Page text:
The Council of Trent & Counter Reformation
The Council of Trent was the most important movement of the Catholic Counter-Reformation, the Catholic Church’s first significant reply to the growing Protestants Reformation. The primary purpose of the council was to refute the beliefs of the Protestants, such as Martin Luther and John Calvin, and also to make the set of beliefs in Catholicism even clearer. About 40 Catholic bishops attended about 25 Council sessions over 18 years.
Protestants endorse justification by faith alone apart from anything (including good works), a position the Catholic Church condemned as heresy. During the sixth session, the Council issued a decree saying that, “If anyone saith, that the justice received is not preserved and also increased before God through good works; but that the said works are merely the fruits and signs of Justification obtained, but not a cause of the increase thereof; let him be anathema.”
During the Protestant Reformation, the doctrine of transubstantiation was heavily criticized as an Aristotelian “pseudophilosophy.” The 13th session reaffirmed and defined transubstantiation as “that wonderful and singular conversion of the whole substance of the bread into the Body, and of the whole substance of the wine into the Blood – the species only of the bread and wine remaining – which conversion indeed the Catholic Church most aptly calls Transubstantiation.”
Protestants claimed that the only source and norm for the Christian faith was Holy Scripture. The Council affirmed two sources of special revelation: Holy Scripture and traditions of the church (including the “unwritten traditions”).
In Catholic theology, an indulgence is a forgiveness of temporal punishment due to sin, the guilt of which has been forgiven. Under Catholic teaching, every sin must be purified either here on earth or after death in a state called purgatory. The selling of indulgences was not part of official Catholic teaching, though in Martin Luther’s era, the practice had become common. (Luther was appalled by the sermon of an indulgence vendor named John Tetzel who said, “As soon as the coin in the coffer rings, the soul from purgatory springs.”) The Council called for the reform of the practice, yet damned those who “say that indulgences are useless or that the Church does not have the power to grant them.”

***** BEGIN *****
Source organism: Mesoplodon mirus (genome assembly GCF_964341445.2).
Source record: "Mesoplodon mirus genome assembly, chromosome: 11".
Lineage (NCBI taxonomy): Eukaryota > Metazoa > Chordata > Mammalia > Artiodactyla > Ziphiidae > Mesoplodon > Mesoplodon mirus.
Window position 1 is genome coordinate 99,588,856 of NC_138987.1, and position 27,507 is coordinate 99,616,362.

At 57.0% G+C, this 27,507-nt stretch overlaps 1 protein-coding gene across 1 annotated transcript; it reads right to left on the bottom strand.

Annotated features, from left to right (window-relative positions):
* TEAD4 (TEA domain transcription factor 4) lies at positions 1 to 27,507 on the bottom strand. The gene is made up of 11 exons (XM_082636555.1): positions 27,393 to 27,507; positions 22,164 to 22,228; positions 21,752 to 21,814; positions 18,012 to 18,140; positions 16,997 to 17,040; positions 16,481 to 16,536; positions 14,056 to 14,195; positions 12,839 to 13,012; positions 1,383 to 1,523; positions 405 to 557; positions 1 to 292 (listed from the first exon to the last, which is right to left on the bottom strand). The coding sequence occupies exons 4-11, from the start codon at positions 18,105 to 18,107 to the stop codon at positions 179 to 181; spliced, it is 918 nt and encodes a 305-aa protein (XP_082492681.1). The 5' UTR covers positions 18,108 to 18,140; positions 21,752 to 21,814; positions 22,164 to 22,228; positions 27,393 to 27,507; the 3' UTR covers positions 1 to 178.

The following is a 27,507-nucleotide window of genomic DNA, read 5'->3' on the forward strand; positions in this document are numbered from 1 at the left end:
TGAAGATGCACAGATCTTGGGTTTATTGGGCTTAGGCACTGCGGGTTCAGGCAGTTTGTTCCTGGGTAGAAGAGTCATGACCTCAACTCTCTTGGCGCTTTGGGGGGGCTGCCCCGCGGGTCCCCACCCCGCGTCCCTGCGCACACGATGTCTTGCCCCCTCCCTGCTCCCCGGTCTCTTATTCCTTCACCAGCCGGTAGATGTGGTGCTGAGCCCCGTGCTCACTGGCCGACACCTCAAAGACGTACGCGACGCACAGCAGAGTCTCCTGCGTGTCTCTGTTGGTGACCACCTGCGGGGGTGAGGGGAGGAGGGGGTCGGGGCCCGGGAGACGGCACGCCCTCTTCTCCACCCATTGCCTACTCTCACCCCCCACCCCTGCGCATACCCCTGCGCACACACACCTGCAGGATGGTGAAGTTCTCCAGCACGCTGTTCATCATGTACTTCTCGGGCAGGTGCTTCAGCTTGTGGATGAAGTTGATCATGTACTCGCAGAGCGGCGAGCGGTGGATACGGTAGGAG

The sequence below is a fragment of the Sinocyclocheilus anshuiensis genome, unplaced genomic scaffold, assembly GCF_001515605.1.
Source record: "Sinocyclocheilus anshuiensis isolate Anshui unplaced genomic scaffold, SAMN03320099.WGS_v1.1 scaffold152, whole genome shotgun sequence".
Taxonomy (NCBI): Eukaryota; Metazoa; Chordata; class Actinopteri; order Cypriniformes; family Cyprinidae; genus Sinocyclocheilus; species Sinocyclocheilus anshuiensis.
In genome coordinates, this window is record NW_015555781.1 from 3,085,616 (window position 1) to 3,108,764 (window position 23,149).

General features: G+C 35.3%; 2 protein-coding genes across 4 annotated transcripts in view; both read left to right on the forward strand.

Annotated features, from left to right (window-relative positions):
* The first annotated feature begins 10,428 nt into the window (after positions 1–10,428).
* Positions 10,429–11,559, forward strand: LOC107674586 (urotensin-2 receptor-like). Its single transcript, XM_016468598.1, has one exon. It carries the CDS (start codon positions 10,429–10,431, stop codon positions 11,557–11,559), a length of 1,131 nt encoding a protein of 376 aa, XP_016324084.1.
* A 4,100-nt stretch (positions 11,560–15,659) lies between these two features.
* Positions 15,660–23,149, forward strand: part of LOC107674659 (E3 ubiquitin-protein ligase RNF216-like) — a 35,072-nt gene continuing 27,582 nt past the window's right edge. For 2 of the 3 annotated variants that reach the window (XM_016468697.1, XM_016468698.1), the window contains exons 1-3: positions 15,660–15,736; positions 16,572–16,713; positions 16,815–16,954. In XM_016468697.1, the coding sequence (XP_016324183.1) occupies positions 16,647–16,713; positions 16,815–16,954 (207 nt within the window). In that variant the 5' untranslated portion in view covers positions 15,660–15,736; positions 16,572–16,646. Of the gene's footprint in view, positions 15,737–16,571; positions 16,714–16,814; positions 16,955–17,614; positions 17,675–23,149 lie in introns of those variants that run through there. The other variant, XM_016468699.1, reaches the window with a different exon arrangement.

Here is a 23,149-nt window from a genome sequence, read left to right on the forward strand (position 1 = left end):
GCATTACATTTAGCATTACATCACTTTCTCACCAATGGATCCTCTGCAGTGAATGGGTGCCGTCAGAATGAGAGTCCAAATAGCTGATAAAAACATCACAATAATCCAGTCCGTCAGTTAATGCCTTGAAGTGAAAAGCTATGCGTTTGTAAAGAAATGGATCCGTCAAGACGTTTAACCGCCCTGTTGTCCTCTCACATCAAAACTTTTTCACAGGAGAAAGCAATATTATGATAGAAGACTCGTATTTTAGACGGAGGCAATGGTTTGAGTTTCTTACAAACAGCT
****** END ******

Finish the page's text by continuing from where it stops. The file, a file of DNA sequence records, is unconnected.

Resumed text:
In Catholic theology, purgatory is a place of temporary punishment for those who denied yet were not free from “venial” sins (a lesser sin that does not result in a complete separation from God and eternal damnation). The council affirmed the doctrine of purgatory and damned anyone who claimed, “that after the grace of justification has been received the guilt is so remitted and the debt of eternal punishment so blotted out for any repentant sinner, that no debt of temporal punishment remains to be paid.”
In the 24th session, the council issued decrees on marriage which affirmed the excellence of celibacy, condemned concubinage, and made the validity of marriage dependent upon the wedding taking place before a priest and two witnesses. In the case of a divorce, the right of the innocent party to marry again was denied so long as the other party was alive, even if the other party had committed adultery.
At the request of Pope Gregory XIII, the Council approved a plan to correct the errors to the Julian calendar that would allow for a more consistent and accurate scheduling of the feast of Easter. The reform included reducing the number of leap years in four centuries from 100 to 97. Although Protestant countries in Europe initially refused to adopt the “Gregorian calendar” (also known as the Western or Christian calendar), it eventually became the most widely accepted and used civil calendar in the world.